The earliest Hawaiian recordings

The first recording by Elvis to showcase his love for Hawaiian-influenced music, was actually also the very first attempt at recording commercially, that he ever did, as 'Harbor Lights' was recorded before 'That's All Right' on July 5th, 1954. The song was written in 1937 in the middle of the second great wave of Hawaiian-influenced pop-music in the form of the hapa-haole songs by Jimmy Kennedy and Hugh Williams. It was recorded first the same year it was written by among others the great balladeer Rudy Vallee, and it was revived in 1950 when Hawaii-pop was again sweeping the country by Sammy Kaye, who recorded many Hawaiian songs and placed them on the charts. Other popular versions were made in the early fifties by Guy Lombardo and Bing Crosby, and it could have been any of these recordings that Elvis had in mind when he tried out the song. It was as far removed from the sound, that Sam Phillips had in mind as it could've been, but that doesn't discredit it from being a very credible take on the song. The recording remained unreleased until 1976, when RCA finally released it on Elvis - A Legendary Performer Vol. 2. The guitar playing of Scotty Moore contributes greatly to the Hawaiian feel of the performance and it's impossible to imagine that he didn't consciously try to imitate the sound of a Hawaiian guitar.

This was also the case with the sessions' other 'lost' performance with a Hawaiian-influenced sound. The song was 'I Love You Because', which was written by perhaps the greatest of all steel guitarists, Leon Payne of Bob Wills' Texas Playboys, in 1949. The Hawaiian connection might seem limited and is not as obvious as with 'Harbor Lights', but when Scotty Moore emulated Payne's steel guitar on his own regular electric guitar, the circle is almost closed as his guitar sounds very close to sound of a regular Hawaiian guitar. This recording was not deemed worthy for release by Sam Phillips, but was released by RCA on Elvis' first LP, Elvis Presley in a spliced version. A complete take wasn't released until 1974 on Elvis - A Legendary Performer Vol. 1.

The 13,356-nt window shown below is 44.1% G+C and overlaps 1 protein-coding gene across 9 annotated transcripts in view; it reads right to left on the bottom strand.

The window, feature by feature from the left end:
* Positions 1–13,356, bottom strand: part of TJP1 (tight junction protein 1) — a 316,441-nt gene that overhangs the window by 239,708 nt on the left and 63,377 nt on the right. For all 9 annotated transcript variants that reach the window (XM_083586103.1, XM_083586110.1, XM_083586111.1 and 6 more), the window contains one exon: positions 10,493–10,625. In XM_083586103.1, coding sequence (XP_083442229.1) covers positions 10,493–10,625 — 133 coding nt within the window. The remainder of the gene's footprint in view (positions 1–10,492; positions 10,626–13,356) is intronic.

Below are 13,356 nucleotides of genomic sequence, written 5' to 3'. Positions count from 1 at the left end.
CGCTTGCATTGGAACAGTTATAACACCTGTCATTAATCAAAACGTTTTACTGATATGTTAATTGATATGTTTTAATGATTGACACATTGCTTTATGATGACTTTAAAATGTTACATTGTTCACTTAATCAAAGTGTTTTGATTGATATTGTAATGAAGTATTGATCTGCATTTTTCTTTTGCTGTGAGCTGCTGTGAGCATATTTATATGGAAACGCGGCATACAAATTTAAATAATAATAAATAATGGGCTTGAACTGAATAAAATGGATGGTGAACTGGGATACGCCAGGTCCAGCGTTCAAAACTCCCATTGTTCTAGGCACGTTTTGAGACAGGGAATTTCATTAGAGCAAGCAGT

In between his professional attempts at recording Hawaiian music, Elvis also made some other recordings which are perhaps the most important evidence we have as proof that Hawaiian music, as much as being something Elvis recorded because Colonel Parker or somebody else thought it was in commercial terms a good idea, was also a musical form very dear to him in his civilian life. On several occasions a tape recorder was deliberately left running and caught Elvis singing his favourite songs with his friends, accompanying himself on guitar and piano. The Elvis that shows his face on these often very rough and noisy recordings is often a very different Elvis than the one who recorded professionally for RCA. On several occasions did these informal jam sessions feature Hawaiian songs?

In 1960, the tape recorder caught Elvis and his friend, wardrobegirl Nancy Sharpe in Elvis' house on Monoval Drive in Hollywood, performing a number of songs including two different versions of 'Sweet Leilani', one of the most popular hapa haole songs ever written. It was composed by the great Hawaiian bandleader Harry Owens commemorating the birth of his daughter, and was first recorded by Bing Crosby in 1935 with such tremendous success (two million copies sold in two weeks) that it was credited with reviving the entire recording industry from the depression. Being a big fan of Bing Crosby, there is little doubt that Elvis was very early on acquainted with this song from the radio. The recordings of 'Sweet Leilani' with Elvis and Nancy Sharpe are not much in musical terms as Nancy clearly remembers the lyrics better than Elvis and unfortunately can't sing in key. Elvis, though, does his best and accompanies on piano and shows that he was familiar with the basic chords of Hawaiian melodies. Elvis and Nancy also sang 'Beyond The Reef', but I will deal with that song later on in it's proper context. These recordings were finally released in 1999 on the Follow That Dream-release In A Private Moment.

The BLUE HAWAII soundtrack

In 1961 Elvis recorded the greatest and most extensive collection of Hawaiian music of his entire career, which is of course the soundtrack for his incredibly popular movie Blue Hawaii. The soundtrack was recorded over just three days from March 21st-23rd, 1961 at Radio Recorders in Hollywood. Featuring Elvis' usual 60's soundtrack musicians, it should be noted in this particular context that the steel guitar was played by Alvino Rey and the ukulele was played by Fred Tavares and Bernie Lewis. Besides Hawaiian songs, the soundtrack also featured a number of songs derived from other styles such as Latin, Caribbean and pop, which I shall not deal with here. More interesting, the soundtracks features a number of older Hawaiian songs and a small handful of songs written specifically for this soundtrack but as Hawaiian as any other hapa haole song from earlier decades.